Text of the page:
I finally found my niche as a crochet designer!

This article is about how I personally found my niche as a crochet designer, not about how you can do it. For that, please check out this separate article.

Happy news – I finally found my niche

I’ve finally found my niche as a crochet designer!

I’m pretty sure you know by now that in order to have a successful online business, including a crochet design business, you’re supposed to find a niche and get really good at it, so that people know you as “the person/company that does X really well” and then they can go directly to you when they need anything relating to that specific thing.

Well, “supposed to” is a bit of a stretch, but you should if you want to grow sustainably and with a specific purpose. Once you have your niche, you can start exploring it and developing it and expanding into adjacent niches.

But you need to start somewhere.

As an autistic designer with ADHD too, it is pretty difficult for me to ever choose a niche for myself.

I just love everything about crochet (and other fiber arts, including knitting, sewing, spinning, weaving, embroidery…) and want to learn all the techniques and want to create all sorts of projects that are useful around the house, as gifts for others, as toys for my nieces, nephews and niblings (courtesy of Khadija, this last term).

There are so many things to make and so many techniques to learn and develop, so many yarn types and so many kinds of projects, I could never choose one thing.

As you can see from the gallery above, I can’t just choose one thing to make. I make them all.

I have tried, trust me, but every time I see something new on social media or even when I just do my research for the patterns I’m actively developing, I find things that I *must* try, regardless of the fact that I already have so many WIPs that I can’t even count them (I’m actually working on a solution for that in the new studio, keep an eye out for that article).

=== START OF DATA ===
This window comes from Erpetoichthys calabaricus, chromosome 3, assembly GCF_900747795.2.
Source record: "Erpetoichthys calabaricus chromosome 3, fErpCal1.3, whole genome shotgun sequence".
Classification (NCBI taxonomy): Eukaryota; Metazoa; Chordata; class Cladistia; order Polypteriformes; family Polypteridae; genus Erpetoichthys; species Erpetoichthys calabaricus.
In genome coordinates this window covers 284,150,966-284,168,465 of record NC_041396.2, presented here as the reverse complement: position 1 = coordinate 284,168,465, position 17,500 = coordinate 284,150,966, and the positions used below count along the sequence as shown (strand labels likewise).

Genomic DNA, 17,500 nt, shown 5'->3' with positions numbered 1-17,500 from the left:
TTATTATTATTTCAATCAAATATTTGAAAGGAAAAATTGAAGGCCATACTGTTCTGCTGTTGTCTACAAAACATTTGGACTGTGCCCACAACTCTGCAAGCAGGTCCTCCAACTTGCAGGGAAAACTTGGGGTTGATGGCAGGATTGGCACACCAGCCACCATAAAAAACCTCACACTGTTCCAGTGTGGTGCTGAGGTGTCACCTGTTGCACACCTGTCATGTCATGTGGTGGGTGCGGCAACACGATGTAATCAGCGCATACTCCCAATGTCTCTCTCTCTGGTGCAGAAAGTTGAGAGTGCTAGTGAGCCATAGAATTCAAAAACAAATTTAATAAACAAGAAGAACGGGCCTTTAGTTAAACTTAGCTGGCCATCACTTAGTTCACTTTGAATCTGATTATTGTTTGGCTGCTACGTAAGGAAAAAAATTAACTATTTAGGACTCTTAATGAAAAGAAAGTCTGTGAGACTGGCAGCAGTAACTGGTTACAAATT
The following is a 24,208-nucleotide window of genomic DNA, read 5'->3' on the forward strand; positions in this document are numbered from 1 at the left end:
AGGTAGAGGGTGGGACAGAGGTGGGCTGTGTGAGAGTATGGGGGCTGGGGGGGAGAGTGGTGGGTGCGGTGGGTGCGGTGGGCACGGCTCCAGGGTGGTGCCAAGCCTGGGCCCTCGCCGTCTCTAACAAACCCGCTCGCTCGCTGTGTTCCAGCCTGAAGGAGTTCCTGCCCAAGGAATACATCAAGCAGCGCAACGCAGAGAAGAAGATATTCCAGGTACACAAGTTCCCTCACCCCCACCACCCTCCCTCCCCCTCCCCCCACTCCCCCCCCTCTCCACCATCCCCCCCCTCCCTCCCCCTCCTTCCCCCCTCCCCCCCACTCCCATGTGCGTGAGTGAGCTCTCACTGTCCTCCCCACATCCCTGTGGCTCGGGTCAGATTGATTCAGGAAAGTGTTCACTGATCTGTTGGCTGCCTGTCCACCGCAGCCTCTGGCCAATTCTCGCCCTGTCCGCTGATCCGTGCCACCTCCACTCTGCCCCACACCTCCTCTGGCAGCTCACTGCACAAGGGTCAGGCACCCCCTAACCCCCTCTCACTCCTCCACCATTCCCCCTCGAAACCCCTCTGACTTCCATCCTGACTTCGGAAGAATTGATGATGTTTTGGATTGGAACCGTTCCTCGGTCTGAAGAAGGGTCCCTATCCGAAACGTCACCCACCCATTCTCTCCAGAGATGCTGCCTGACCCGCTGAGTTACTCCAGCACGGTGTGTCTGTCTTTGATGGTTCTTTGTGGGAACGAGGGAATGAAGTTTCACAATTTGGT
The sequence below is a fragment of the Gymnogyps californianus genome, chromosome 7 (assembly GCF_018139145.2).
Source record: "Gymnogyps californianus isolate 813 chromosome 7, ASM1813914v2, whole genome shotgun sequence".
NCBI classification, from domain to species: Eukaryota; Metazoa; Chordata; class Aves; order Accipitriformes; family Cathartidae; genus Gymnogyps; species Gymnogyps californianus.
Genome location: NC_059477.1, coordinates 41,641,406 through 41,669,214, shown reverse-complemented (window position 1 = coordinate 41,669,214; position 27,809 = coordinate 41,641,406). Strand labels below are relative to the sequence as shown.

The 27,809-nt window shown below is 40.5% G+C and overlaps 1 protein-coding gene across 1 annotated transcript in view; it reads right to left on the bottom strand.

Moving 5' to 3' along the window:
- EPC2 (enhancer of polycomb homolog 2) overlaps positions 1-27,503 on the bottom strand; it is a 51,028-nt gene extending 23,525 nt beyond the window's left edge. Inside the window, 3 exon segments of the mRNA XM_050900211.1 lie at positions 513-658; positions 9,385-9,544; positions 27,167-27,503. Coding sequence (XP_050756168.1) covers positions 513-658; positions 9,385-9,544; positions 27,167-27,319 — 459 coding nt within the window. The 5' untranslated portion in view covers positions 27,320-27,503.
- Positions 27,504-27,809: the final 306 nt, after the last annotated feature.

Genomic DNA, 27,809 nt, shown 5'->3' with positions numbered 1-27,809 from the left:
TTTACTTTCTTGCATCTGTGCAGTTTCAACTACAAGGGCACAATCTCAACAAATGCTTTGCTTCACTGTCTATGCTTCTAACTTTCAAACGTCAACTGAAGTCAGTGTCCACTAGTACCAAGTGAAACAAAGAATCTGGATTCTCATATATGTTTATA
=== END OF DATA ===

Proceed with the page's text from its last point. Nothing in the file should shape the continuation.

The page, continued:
I love learning, and solving problems is the most satisfying thing in making patterns for me.

So how do I reconcile this need to *make all the things* with the fact that I should niche down in order to serve my audience with the things they need, rather than a soup made up of everything?

I can’t realistically do that, can I?

How I found my niche as a crochet designer

Turns out that there’s another way to niche down, not just by choosing to mainly make patterns for chunky home decor or winter beanies (which are completely valid niches, don’t get me wrong). 

I could niche down with regards to the way I serve my audience. I can be the one with excellent customer service, who answers all questions that people ask, regardless of how repetitive they might seem to an experienced designer, regardless of how obvious the answers.

I know that not everything is obvious to everyone and that we all need someone to help us pass through difficult phases, to untangle complicated instructions, to put into images written words that sometimes are not easy to imagine. 

I love this kind of work and it’s what’s drawn me to this craft in the first place.

Figuring things out and mixing them up, showing people easier ways to do things that others explain in complicated steps, making patterns accessible to people all over the world, of various abilities and to people with various disabilities.